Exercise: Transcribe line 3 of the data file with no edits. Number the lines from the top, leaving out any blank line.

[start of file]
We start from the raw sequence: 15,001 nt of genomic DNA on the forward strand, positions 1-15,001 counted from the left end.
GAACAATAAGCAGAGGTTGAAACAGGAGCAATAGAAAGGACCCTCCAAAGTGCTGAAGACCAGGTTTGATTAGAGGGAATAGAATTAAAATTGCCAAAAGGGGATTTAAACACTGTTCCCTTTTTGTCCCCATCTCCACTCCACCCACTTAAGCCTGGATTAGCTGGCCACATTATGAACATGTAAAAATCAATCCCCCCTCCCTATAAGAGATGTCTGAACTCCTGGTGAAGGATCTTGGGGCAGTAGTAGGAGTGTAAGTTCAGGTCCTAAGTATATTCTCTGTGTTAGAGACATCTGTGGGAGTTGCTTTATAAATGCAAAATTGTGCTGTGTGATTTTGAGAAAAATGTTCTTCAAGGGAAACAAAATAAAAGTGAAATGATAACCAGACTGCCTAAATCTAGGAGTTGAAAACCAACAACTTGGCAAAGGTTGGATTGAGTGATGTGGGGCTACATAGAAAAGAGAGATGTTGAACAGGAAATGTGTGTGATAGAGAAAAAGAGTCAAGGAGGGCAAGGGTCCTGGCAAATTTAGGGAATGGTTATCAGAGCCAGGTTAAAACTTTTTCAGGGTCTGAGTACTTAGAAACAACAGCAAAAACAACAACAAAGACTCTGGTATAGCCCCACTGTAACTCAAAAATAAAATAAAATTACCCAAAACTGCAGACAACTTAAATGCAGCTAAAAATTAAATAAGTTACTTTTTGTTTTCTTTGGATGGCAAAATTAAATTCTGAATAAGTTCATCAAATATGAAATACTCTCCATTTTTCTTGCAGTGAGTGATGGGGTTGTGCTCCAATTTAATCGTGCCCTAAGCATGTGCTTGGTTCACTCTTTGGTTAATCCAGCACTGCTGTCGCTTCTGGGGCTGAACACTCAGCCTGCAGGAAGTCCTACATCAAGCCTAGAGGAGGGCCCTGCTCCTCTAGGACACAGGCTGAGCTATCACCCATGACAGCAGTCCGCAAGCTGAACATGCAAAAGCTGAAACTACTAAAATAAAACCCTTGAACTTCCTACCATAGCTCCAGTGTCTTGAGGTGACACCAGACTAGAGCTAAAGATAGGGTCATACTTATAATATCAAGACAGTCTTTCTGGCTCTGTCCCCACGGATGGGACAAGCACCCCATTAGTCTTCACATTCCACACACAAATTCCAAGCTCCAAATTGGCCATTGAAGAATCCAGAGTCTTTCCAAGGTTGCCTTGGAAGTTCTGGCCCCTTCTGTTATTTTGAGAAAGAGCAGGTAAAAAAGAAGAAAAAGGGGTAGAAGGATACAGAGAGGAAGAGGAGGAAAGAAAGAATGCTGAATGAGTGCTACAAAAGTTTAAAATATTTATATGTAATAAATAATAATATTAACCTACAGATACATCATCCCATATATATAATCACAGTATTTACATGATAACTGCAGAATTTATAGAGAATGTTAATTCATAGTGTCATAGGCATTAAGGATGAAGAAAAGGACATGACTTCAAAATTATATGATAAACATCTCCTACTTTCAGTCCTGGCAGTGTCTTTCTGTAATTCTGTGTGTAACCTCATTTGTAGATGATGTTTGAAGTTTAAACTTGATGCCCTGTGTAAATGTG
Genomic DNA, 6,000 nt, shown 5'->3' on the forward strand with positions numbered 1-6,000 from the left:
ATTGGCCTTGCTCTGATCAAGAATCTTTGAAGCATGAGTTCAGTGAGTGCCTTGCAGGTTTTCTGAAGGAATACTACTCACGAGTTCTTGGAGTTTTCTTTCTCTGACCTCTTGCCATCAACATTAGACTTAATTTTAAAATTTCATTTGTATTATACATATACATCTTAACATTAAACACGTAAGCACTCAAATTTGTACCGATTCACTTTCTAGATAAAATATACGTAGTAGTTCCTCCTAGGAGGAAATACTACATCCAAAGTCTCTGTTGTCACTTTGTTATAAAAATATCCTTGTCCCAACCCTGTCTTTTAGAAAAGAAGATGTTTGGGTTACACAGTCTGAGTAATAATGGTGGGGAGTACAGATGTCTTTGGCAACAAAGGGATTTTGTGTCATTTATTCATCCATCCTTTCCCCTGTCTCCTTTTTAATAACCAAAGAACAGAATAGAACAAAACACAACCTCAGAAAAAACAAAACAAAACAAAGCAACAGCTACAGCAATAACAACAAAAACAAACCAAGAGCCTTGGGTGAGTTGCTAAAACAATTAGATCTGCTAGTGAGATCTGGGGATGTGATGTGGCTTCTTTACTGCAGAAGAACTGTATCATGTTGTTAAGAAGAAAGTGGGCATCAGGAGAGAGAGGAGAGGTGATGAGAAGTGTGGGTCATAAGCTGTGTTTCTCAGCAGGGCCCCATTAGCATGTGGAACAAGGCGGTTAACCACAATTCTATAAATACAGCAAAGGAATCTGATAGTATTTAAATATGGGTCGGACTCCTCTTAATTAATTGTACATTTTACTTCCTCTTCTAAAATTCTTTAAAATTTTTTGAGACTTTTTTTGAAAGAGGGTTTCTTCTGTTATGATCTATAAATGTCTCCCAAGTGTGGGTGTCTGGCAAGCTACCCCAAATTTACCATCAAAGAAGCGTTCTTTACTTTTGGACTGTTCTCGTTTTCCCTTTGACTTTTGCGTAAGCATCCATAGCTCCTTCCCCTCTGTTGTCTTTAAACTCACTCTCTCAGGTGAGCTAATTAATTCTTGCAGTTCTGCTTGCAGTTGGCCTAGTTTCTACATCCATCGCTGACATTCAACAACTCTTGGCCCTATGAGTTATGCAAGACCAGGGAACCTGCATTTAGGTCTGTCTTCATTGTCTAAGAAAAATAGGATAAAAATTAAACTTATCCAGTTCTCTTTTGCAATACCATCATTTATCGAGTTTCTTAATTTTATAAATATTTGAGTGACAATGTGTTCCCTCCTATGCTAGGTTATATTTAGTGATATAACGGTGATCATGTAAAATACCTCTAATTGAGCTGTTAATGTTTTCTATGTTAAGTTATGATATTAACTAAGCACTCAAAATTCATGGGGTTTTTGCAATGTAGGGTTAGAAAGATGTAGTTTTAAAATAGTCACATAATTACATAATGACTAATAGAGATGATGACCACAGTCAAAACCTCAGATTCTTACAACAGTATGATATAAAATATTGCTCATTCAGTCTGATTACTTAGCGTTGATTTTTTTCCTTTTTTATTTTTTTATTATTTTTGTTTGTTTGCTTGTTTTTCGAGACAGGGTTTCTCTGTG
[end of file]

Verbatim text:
Genomic DNA, 6,000 nt, shown 5'->3' on the forward strand with positions numbered 1-6,000 from the left: